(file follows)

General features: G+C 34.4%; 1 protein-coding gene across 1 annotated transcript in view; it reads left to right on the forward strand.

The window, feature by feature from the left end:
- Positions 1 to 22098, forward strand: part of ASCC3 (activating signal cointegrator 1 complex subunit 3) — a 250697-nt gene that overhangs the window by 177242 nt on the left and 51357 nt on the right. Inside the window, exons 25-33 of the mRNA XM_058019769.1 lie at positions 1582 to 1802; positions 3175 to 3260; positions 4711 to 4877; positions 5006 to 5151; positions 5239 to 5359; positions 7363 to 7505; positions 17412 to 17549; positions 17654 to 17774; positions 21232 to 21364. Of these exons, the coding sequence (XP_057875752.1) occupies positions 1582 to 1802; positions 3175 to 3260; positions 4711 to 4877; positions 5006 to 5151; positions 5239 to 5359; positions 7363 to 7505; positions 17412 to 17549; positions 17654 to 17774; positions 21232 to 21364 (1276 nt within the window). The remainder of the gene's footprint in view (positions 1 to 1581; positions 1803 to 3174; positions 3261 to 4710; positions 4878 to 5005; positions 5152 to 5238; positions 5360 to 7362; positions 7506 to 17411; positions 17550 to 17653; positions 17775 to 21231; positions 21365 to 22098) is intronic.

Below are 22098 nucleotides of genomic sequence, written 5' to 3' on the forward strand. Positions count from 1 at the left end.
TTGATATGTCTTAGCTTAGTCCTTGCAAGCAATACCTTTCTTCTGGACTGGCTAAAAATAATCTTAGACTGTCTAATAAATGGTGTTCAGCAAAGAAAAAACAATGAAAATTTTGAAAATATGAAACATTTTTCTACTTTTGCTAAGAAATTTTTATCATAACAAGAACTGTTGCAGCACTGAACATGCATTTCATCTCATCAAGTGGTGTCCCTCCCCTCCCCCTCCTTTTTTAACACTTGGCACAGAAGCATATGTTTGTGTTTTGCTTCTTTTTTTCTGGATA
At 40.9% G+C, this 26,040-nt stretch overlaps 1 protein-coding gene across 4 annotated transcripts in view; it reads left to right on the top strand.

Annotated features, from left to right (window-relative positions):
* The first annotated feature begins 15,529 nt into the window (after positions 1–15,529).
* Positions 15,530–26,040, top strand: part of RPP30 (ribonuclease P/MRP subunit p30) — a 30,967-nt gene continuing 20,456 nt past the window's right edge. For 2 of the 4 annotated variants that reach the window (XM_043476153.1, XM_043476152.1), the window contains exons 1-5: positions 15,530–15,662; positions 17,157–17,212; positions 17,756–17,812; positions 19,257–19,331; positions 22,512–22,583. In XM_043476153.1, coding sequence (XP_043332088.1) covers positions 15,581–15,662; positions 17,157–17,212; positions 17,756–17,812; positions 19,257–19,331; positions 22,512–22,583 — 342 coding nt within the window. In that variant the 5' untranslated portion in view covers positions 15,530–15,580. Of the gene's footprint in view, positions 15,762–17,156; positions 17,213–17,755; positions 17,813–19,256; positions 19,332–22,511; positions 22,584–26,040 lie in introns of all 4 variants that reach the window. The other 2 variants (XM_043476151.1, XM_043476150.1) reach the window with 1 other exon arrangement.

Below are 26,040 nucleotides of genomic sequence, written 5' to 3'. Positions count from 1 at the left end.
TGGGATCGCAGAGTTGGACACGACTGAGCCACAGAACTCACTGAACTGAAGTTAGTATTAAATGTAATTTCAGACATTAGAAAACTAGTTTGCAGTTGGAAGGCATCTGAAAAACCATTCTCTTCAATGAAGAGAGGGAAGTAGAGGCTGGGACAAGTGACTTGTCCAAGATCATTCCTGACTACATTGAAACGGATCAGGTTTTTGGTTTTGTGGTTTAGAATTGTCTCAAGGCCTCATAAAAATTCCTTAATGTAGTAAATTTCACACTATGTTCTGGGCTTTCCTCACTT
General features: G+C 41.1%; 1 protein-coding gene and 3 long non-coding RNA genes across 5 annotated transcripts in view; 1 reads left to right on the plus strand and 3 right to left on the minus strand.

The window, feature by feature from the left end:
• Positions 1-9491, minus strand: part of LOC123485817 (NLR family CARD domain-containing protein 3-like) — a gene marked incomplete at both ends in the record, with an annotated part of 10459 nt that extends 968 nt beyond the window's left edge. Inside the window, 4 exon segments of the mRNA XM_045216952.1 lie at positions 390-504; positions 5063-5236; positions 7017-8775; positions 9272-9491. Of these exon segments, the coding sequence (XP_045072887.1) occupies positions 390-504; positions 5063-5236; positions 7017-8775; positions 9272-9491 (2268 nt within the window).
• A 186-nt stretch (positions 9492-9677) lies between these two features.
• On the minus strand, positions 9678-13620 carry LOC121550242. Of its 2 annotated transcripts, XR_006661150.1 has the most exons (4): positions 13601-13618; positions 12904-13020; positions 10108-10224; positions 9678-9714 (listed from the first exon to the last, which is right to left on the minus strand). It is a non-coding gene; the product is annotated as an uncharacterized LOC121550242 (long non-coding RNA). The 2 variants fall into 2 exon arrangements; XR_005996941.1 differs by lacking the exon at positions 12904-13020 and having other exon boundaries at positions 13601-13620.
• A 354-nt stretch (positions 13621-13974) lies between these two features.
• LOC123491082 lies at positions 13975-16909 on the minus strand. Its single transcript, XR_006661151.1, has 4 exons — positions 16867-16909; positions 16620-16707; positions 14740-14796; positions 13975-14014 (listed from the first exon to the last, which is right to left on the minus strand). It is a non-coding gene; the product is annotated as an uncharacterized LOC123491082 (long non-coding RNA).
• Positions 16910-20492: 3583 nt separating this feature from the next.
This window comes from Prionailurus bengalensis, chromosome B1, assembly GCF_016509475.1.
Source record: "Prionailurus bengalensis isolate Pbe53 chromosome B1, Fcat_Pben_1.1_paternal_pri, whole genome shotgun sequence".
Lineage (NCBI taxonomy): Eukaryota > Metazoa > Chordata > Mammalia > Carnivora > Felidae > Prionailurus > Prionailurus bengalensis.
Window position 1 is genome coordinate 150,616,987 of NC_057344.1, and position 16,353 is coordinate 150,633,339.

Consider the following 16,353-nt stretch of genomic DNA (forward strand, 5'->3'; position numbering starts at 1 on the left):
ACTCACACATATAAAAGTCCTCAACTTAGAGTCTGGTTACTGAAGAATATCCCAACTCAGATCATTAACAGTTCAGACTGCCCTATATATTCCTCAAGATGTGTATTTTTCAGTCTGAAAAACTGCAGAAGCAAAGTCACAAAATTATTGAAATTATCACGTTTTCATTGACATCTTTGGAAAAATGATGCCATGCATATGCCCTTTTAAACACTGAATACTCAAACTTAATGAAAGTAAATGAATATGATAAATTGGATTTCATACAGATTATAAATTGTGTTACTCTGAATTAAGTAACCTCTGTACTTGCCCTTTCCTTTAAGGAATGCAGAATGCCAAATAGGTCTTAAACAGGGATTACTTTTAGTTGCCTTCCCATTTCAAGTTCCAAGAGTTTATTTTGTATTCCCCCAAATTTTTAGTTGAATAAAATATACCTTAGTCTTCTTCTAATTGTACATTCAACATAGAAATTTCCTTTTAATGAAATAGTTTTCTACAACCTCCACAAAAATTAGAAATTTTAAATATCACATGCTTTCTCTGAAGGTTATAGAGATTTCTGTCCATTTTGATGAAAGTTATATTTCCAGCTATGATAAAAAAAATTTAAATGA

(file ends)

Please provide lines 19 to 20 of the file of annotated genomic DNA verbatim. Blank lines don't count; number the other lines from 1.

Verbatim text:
• Positions 16910-20492: 3583 nt separating this feature from the next.
This window comes from Prionailurus bengalensis, chromosome B1, assembly GCF_016509475.1.